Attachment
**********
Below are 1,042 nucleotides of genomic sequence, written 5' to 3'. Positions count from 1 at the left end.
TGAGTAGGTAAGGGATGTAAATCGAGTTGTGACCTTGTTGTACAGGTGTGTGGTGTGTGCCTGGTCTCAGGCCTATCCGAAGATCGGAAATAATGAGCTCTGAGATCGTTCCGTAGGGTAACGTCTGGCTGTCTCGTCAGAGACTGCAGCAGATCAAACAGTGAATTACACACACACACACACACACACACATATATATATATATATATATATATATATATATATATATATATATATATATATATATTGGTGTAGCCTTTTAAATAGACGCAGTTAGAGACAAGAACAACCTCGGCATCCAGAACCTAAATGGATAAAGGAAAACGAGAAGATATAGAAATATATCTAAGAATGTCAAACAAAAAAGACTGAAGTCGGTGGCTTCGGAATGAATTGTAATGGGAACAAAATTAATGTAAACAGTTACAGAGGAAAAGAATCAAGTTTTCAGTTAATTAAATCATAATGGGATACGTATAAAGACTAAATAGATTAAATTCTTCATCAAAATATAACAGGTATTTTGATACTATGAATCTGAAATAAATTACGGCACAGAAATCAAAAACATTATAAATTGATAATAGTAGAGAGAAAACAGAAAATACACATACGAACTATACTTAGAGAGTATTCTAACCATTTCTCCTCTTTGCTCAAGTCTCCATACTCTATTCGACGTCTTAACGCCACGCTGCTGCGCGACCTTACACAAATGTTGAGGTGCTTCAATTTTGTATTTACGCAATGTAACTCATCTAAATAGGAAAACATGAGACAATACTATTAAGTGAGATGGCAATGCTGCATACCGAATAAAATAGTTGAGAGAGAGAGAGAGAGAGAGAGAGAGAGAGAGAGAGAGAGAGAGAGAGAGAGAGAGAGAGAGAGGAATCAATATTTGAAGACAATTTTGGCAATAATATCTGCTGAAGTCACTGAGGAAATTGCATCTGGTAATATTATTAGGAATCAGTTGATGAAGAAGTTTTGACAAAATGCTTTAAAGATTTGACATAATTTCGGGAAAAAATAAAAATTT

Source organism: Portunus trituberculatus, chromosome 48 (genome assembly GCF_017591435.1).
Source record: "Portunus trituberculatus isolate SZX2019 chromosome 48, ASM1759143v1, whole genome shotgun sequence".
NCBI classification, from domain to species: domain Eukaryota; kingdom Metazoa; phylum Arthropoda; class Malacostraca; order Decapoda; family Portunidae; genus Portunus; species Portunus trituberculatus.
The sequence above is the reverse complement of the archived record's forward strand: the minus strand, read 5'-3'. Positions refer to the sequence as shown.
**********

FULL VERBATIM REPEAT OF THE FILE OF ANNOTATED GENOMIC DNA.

Below are 1,042 nucleotides of genomic sequence, written 5' to 3'. Positions count from 1 at the left end.
TGAGTAGGTAAGGGATGTAAATCGAGTTGTGACCTTGTTGTACAGGTGTGTGGTGTGTGCCTGGTCTCAGGCCTATCCGAAGATCGGAAATAATGAGCTCTGAGATCGTTCCGTAGGGTAACGTCTGGCTGTCTCGTCAGAGACTGCAGCAGATCAAACAGTGAATTACACACACACACACACACACACACATATATATATATATATATATATATATATATATATATATATATATATATATATATATTGGTGTAGCCTTTTAAATAGACGCAGTTAGAGACAAGAACAACCTCGGCATCCAGAACCTAAATGGATAAAGGAAAACGAGAAGATATAGAAATATATCTAAGAATGTCAAACAAAAAAGACTGAAGTCGGTGGCTTCGGAATGAATTGTAATGGGAACAAAATTAATGTAAACAGTTACAGAGGAAAAGAATCAAGTTTTCAGTTAATTAAATCATAATGGGATACGTATAAAGACTAAATAGATTAAATTCTTCATCAAAATATAACAGGTATTTTGATACTATGAATCTGAAATAAATTACGGCACAGAAATCAAAAACATTATAAATTGATAATAGTAGAGAGAAAACAGAAAATACACATACGAACTATACTTAGAGAGTATTCTAACCATTTCTCCTCTTTGCTCAAGTCTCCATACTCTATTCGACGTCTTAACGCCACGCTGCTGCGCGACCTTACACAAATGTTGAGGTGCTTCAATTTTGTATTTACGCAATGTAACTCATCTAAATAGGAAAACATGAGACAATACTATTAAGTGAGATGGCAATGCTGCATACCGAATAAAATAGTTGAGAGAGAGAGAGAGAGAGAGAGAGAGAGAGAGAGAGAGAGAGAGAGAGAGAGAGAGAGAGAGAGGAATCAATATTTGAAGACAATTTTGGCAATAATATCTGCTGAAGTCACTGAGGAAATTGCATCTGGTAATATTATTAGGAATCAGTTGATGAAGAAGTTTTGACAAAATGCTTTAAAGATTTGACATAATTTCGGGAAAAAATAAAAATTT

Source organism: Portunus trituberculatus, chromosome 48 (genome assembly GCF_017591435.1).
Source record: "Portunus trituberculatus isolate SZX2019 chromosome 48, ASM1759143v1, whole genome shotgun sequence".
NCBI classification, from domain to species: domain Eukaryota; kingdom Metazoa; phylum Arthropoda; class Malacostraca; order Decapoda; family Portunidae; genus Portunus; species Portunus trituberculatus.
The sequence above is the reverse complement of the archived record's forward strand: the minus strand, read 5'-3'. Positions refer to the sequence as shown.